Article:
The Lamborghini Huracán Sterrato: Do We Really Need an Off-Road Supercar?
On July 26, 2022, Lamborghini teased a video showing the production-ready Huracán Sterrato supercar. It’s titled ‘Beyond the Concrete’ and is all part of a carefully curated marketing campaign to generate a buzz leading to the car’s official launch.
From all indications, this will be the concluding chapter of the glittering Lambo Huracán story before a replacement is announced. What a way to sign off then on what has been one of Lamborghini’s most successful models ever.
The Huracán was introduced as the replacement for the Lamborghini Gallardo and entered into production in 2014. The ‘baby’ Lambo has proven to be a smashing hit. In April 2022, Lamborghini proudly announced the 20,000th Huracán unit, a matte gray STO variant produced for a Monaco customer. By comparison, it took the Gallardo—one-time most successful Lamborghini model—a decade to sell 14,022 units.
The Many ‘Faces’ of the Huracán
The name of Lamborghini’s entry-level offering is derived from the Spanish word for ‘hurricane.’ It is a testament to the supercar’s feisty nature. At its heart is Lamborghini’s tried-and-tested naturally aspirated V10 powerplant. That engine output ranges from 580 hp to 631 hp and finds expression in over ten different Huracán model variants. For more info, here’s an in-depth look at all Huracán models thus far.
Lamborghini’s Formula for Success
The point here is how successful Lamborghini has proven in milking any of its product offerings for maximum benefit and value. According to the carmaker, its strategy rests on three pillars of growth—business development, product profitability and growth management.
You can see these factors at play with the introduction of each Huracán model, spaced out carefully over a period of time and smartly positioned to capture as much of the market as possible.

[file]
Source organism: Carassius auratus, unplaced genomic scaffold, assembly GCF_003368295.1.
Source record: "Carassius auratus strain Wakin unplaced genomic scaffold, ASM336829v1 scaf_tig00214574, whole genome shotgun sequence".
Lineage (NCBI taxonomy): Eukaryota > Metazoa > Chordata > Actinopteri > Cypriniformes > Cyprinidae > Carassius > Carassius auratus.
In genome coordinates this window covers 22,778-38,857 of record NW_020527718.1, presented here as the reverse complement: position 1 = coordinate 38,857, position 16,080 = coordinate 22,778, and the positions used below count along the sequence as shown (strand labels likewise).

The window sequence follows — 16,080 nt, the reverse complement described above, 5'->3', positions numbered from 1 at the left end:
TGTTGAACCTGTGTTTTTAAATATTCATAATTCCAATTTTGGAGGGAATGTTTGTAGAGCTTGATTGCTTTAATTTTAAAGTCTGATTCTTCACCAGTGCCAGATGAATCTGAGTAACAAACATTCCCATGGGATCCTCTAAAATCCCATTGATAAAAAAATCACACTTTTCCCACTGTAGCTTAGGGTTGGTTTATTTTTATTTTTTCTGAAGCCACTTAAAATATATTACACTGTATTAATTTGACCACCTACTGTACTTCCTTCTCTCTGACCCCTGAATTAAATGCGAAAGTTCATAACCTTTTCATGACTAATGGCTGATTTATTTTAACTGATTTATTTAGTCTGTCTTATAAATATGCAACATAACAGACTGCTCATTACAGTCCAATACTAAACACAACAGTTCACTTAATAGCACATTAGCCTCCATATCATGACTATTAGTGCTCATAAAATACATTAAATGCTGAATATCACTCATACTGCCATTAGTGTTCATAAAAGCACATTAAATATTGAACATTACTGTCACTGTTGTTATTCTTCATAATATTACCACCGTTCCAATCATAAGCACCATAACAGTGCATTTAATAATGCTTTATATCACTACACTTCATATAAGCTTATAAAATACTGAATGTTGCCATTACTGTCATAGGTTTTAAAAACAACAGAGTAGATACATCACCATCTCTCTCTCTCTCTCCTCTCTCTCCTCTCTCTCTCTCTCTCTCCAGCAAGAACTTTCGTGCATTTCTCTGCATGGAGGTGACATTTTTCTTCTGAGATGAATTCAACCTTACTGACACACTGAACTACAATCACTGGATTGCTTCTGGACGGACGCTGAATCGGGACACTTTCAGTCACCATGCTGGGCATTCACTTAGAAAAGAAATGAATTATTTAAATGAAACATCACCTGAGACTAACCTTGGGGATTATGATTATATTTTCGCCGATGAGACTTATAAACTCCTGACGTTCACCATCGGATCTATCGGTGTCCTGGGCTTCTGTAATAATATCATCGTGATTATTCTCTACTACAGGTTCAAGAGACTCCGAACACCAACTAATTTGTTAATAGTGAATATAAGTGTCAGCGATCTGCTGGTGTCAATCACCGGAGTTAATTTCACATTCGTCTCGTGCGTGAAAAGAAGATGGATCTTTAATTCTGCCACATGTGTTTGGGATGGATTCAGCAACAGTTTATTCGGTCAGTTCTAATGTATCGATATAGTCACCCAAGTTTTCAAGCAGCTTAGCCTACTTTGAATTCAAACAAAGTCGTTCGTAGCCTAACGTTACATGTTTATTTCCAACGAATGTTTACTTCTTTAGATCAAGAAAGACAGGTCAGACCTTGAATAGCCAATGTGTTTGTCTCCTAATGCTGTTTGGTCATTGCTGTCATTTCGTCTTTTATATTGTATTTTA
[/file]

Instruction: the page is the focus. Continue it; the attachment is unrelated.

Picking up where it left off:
The Huracán Sterrato: An Intriguing Idea
The Lamborghini Huracán Sterrato is not like your usual supercar. The name ‘Sterrato’ is Italian and roughly translates to ‘dirt road’ in English. It hints at the nature of this unique performance machine.
A Rallying Supercar
See, the upcoming Huracán Sterrato was specifically designed to thrive on rough, uneven surfaces. You might even go as far as describing it as some sort of rallying supercar, and you wouldn’t be far from the truth.
Lamborghini first touted the idea of an off-road supercar in 2019, when it revealed the Huracán Sterrato concept. The inspiration for the oddball concept reportedly came from the period when the Urus was being tested in off-road conditions.
One of the team dared to think aloud about the possibility of a similar treatment being applied to a supercar, in this case, the Huracán Evo. Apparently, the company executives liked the idea and greenlit the project.
Taking the Huracán Evo Off the Beaten Path (Literally)
The Sterrato is based on the existing Huracán Evo model. That means all-wheel-drive, and a 5.2-litre naturally aspirated V10, primed to produce 631 hp. It’s the same output as the track-oriented Huracán STO, but instead of the race tracks, the Huracán Sterrato will strut its stuff on off-road terrains.